How To Sleep Great in a Tent


Did you know that approximately 10 million people in the United States use prescription sleep aids? Or that people sleep 20% less today than they did 100 years ago? (1) When it comes to camping, often the biggest barrier for newcomers is getting a good night sleep.

With a little bit of foresight, anyone can get a great night sleep in a tent. Here are a few simple steps you can follow the next time you try sleeping in a tent.

Before you hit the hay

Pick a good campsite: This one may seem obvious, but in reality it’s easy to forget about where you plan to pitch your tent at the end of a busy day. Especially if you are backpacking or thru-hiking. You get into a groove, the sun starts to fade, and before you know it you have 30 minutes to find a site, eat dinner, and go to bed.

To avoid this plan out how many miles you realistically can cover. Be conservative. This way you have plenty of time to set up a tent. Even if you plan to car camp, pick a site early and arrive with plenty of time to set up. While not always possible, try to find a flat space without too many obstacles on the ground.


Clear obstacles:
I can’t tell you how many times I thought the ground was clear, only to roll over in the middle of the night and hit a rock or stump. Be sure to check the ground and throw rocks a good distance from where you plan to lay your tent. Tossing them to the side may be great for you but bad for your tent mate.

Clear branches, sticks, and weeds. Avoid setting up too close to a tree. This is not a huge issue when it comes to car camping on established tent pads. But always check the ground surface for sharp objects or anything you would be uncomfortable sleeping on.

  
Secure all food and scented materials: Bears and other woodland creatures use their sense of smell to find food and other objects. If you have anything that emits a strong smell stash it away. For backwoods campers, this means preparing a proper bear bag. For car campers, storing materials either in the car or in established bear boxes is a great option.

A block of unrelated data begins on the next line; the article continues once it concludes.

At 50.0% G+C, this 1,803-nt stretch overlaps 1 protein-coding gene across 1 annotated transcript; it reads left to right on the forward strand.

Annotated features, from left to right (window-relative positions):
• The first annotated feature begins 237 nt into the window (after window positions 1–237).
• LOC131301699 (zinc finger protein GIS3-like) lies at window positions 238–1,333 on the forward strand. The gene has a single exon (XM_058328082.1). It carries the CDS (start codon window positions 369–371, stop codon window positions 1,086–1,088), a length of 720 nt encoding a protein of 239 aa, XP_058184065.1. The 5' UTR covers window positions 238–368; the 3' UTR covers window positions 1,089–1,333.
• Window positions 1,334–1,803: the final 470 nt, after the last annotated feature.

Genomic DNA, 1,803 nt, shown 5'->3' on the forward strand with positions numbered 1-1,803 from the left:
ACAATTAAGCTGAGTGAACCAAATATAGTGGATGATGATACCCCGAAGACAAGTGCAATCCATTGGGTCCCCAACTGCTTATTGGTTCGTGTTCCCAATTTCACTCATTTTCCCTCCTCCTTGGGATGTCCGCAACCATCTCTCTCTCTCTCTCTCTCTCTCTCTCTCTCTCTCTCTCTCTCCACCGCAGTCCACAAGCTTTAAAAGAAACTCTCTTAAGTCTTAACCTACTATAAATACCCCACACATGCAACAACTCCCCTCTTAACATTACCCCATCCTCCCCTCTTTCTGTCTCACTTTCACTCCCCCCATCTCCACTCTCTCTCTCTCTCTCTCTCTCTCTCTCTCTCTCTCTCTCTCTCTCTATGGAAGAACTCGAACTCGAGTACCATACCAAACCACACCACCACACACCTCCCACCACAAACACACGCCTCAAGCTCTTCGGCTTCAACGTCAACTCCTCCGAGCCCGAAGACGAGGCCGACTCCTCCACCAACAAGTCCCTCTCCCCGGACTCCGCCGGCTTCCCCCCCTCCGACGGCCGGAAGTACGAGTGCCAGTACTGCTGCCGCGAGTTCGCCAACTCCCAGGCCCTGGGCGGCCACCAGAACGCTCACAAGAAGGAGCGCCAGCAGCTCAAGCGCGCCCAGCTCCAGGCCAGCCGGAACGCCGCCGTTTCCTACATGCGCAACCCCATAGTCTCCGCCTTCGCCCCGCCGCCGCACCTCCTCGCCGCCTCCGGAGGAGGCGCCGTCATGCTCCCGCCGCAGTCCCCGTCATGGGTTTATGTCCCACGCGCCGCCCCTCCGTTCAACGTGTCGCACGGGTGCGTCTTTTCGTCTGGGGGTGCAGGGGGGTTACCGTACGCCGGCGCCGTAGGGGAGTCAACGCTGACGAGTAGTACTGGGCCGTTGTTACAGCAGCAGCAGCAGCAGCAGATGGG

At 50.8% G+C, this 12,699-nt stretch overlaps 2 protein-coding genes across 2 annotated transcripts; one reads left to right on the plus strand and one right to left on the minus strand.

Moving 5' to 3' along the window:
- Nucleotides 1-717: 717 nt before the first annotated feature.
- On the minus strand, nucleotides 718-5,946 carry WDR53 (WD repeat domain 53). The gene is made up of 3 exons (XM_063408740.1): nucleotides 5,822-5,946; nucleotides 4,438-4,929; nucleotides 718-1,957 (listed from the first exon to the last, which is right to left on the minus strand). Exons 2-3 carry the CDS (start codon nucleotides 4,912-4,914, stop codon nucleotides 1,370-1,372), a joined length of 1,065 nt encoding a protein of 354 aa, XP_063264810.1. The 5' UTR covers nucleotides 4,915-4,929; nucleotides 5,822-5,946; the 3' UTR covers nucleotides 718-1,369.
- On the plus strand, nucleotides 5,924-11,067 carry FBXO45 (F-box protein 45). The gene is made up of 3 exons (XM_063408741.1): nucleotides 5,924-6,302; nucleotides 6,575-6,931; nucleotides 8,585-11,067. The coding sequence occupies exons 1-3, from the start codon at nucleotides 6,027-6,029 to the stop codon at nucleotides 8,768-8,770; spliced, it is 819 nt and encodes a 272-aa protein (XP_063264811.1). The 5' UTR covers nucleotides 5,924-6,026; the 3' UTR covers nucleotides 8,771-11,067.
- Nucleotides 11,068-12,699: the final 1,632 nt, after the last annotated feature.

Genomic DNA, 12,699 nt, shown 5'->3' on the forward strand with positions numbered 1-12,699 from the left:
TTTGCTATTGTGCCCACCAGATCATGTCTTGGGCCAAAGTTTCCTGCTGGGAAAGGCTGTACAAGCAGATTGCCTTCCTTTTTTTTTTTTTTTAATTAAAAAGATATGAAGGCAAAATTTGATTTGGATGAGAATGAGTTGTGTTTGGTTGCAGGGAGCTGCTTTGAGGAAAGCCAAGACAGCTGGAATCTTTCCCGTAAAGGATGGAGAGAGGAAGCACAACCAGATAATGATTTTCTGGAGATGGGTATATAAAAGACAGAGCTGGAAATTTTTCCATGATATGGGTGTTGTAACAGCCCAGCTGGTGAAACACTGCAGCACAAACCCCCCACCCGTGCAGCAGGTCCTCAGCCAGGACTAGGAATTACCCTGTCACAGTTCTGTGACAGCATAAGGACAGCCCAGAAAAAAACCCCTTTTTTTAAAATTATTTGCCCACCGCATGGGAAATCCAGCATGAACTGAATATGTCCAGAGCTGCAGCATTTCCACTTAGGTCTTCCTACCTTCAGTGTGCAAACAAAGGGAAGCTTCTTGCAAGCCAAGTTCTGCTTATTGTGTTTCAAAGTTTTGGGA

Stash a headlamp: You never know when mother nature will call late at night. Or when a critter starts chomping away at all those precious snacks. Keeping a flashlight in your sleeping bag or in a tent compartment is a great idea. Even better than a flashlight is a headlamp. This allows you to get up and get moving hands free. Very handy if you need to grab something from the car or travel for any distance. 

Keep your shoes close: Having a headlamp doesn’t do you much good if the bathroom is half a mile away. Or if you need to go to the car to grab something but the car is parked on gravel near a creek. Not to mention cold weather giving your toes frostbite. Shoes allow you to sleep in comfort knowing you can get up in the middle of the night and leave the tent without putting your feet through the wringer.
  
Wear the right clothing: Do everything you can to sleep in something dry. If the weather is warm, make sure to bring light clothing (shorts, t-shirt). If it’s winter, pack comfortable PJs but nothing that will make you sweat. Instead of wearing extra layers in the winter, experts at REI suggest throwing an extra layer (comforter, jacket) over top the sleeping bag for better insulation. (2)
 

Empty the tank: Go to the bathroom 20-30 minutes before entering your sleeping bag. When you think you have nothing left in the tank, try again. Midnight bathroom trips can easily ruin a good night sleep.
 

Night time jitters begone: Camping for the first time, especially in remote locations, can be very intimidating. Especially when you hear leaves rustle or twigs snap right by your head. Know that often times small creatures can make some pretty loud noises. Also be sure to camp with people you trust. Relax and try to blend into the environment.

Crashing for the night

Pick the right sleeping bag: Picking the right sleeping bag really comes down to three things: weather, type of trip, and body type. For car camping a typical rectangular sleeping bag usually does the trick. The plus side to these bags is the extra width that allows more wiggle room at night. The downside is they are not good in cold weather.

Every sleeping bag comes with a temperature rating. Be sure to check the label for this important aspect. For backpackers, a mummy bag would be a better choice. They come in a mummy shape, pack away tighter, and can be lighter than a typical sleeping bag.
 

Use a pillow: Because bundled up clothing, duffel bags, and backpacks just don’t get the job done. Your pillow from home will do just fine. For longer backpacking trips, ultralight inflatable camping pillows are an excellent inexpensive option.
 

Sleeping pad = paradise: For all of those trips you spent tossing and turning trying to get comfortable on the stiff ground a simple sleeping pad is worth the investment. Prices vary widely depending upon the type of sleeping pad. Sleeping pads come in 3 different types: air, self-inflating, and foam pads. Each have their pros and cons. While self inflating pads offer more comfort, foam pads are easier to carry on longer backpacking trips.

[READ: How to Pick a Great Sleeping Pad]
 
Follow these tips and I guarantee you will sleep better the next time you sleep in a tent. What are some of the things you do to get great sleep in a tent?

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